(g)debates, too, can be organised relating to these questions and topics, but an attempt should be made at the end of every debate to synthesise various points of view; an idea must develop that behind every point of view there is some truth, and we should grow into a comprehensive vision in which all truths can be reconciled and synthesised, and in which all conflicting views can be transcended;

(h)artistic books and sculptural pieces relating to these questions and topics should be displayed prominently not only in schools and colleges, but everywhere in towns, villages, etc.;

(i)other media of communication should also be widely used for this purpose. In particular, society should produce films relating to these subjects and they should be made available to students and teachers;

(j)informality in instruction, joy in learning, utter dedication and strictness in training, and wide comprehension in student-teacher relationship - these will, in brief, govern the methods of learning.

There are aspects of the mental, vital and physical education which contribute to the development of character. The methods in regard to these that have emerged through various experimentations can be suggested as follows:

(i)In its natural state, the human mind is always limited in its vision, narrow in its understanding, rigid in its conceptions, and a special effort is needed to enlarge it, make it supple and deep. Hence, it is very necessary to develop in the child the inclination and capacity to consider everything from as many

Methods of Education for Character Development

Methods of Education for Character Development

points of view as possible. There is an exercise in this connection which gives greater suppleness and elevation to thought. It is as follows. A clearly formulated thesis is set; against it is opposed the anti-thesis, formulated with the same precision. Then by careful reflection the problem must be widened or transcended so that a synthesis is found which unites the two contraries in a larger, higher and more comprehensive idea.

Another exercise is to control the mind from judging things and people. For true knowledge belongs to a region much higher than that of the human mind, even beyond that of pure ideas. The mind has got to be made silent and attentive in order to receive knowledge from above and manifest it.

Still another exercise: whenever there is a disagreement on any matter, as a decision to take, or an action to accomplish, one must not stick to one's own conception or point of view. On the contrary, one must try to understand the other person's point of view, put oneself in his place and, instead of quarrelling or even fighting, find out a solution which can reasonably satisfy both parties; there is always one for people of goodwill.

A wide, subtle, rich, complex, attentive and quiet and silent mind is an asset not only for the discovery of the deeper ethical, aesthetic, psychic and spiritual realities, but also for manifesting their truths and powers.

(ii)The vital being in us is the seat of impulses and desires, of enthusiasm and violence, of dynamic energy and desperate depression, of passions and revolt. The vital is a good worker, but most often it seeks its own satisfaction. If that is refused totally or even partially, it gets vexed, sulky and goes on strike.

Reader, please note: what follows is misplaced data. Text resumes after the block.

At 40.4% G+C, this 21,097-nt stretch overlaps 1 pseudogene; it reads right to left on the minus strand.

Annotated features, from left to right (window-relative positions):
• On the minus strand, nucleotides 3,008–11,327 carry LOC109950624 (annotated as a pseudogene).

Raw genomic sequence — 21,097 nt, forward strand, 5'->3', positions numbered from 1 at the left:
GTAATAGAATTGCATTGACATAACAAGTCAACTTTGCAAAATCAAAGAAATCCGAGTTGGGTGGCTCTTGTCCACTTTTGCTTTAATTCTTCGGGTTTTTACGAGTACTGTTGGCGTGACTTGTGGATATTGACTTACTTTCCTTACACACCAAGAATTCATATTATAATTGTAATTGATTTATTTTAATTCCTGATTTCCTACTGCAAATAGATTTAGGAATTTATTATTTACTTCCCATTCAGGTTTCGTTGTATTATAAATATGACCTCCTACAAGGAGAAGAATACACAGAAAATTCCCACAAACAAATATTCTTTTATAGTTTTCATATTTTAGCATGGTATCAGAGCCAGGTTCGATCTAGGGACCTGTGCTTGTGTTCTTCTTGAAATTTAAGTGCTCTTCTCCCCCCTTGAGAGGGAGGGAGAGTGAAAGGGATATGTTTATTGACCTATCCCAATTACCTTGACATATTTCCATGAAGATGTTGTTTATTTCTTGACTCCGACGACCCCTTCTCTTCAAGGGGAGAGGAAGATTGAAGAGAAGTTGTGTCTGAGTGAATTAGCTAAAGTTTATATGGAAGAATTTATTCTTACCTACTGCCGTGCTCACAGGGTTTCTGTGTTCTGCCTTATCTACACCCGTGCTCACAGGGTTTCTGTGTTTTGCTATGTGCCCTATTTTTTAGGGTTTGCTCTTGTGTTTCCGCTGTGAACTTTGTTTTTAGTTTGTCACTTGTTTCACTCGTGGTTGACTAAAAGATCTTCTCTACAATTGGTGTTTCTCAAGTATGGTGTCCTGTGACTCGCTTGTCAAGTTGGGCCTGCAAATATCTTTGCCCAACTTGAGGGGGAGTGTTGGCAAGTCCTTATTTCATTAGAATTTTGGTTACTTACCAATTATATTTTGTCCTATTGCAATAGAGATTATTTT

An exercise at these moments is to remain quiet and refuse to act. For it is important to realise that at such times one does stupid things and in a few minutes can destroy or spoil what one has gained in months of regular effort, losing thus all the progress made.

Methods of Education for Character Development

Methods of Education for Character Development

Another exercise is to deal with the vital as one deals with a child in revolt, with patience and perseverance showing it the truth and light, endeavouring to convince it and awaken in it the goodwill which for a moment was veiled.

A wide, strong, calm but dynamic vital capable of right emotion, right decision, and right execution by force and energy, is an invaluable aid to the psychic and spiritual realisation.

(iii)The body by its nature is a docile and faithful instrument. But it is very often misused by the mind with its dogmas, its rigid and arbitrary principles, and by the vital with its passions, its excesses and dissipations. It is these which are the cause of bodily fatigue, exhaustion and disease. The body must therefore be free from the tyranny of the mind and of the vital; and this can be done by training the body to feel and sense the psychic presence within and to learn to obey its governance. The emphasis on the development of strength, suppleness, calm, quiet, poise, grace and beauty in physical education, whether done by Yogic Asanas or by other methods of physical culture, such as games and sports, or Japanese Judo and similar exercises, will ensure the contact of the body with the psychic centre and the body will learn to put forth at every minute the effort that is demanded of it; for it will have learnt to find rest in action, to replace through contact with universal forces the energies it spends consciously and usefully. By this sound and balanced life, a new harmony will manifest in the body, reflecting the harmony of the regions which will give it the perfect proportions and the ideal beauty of form. It will then be in a constant process of transformation, and it will be possible for it to escape the necessity of disintegration and destruction.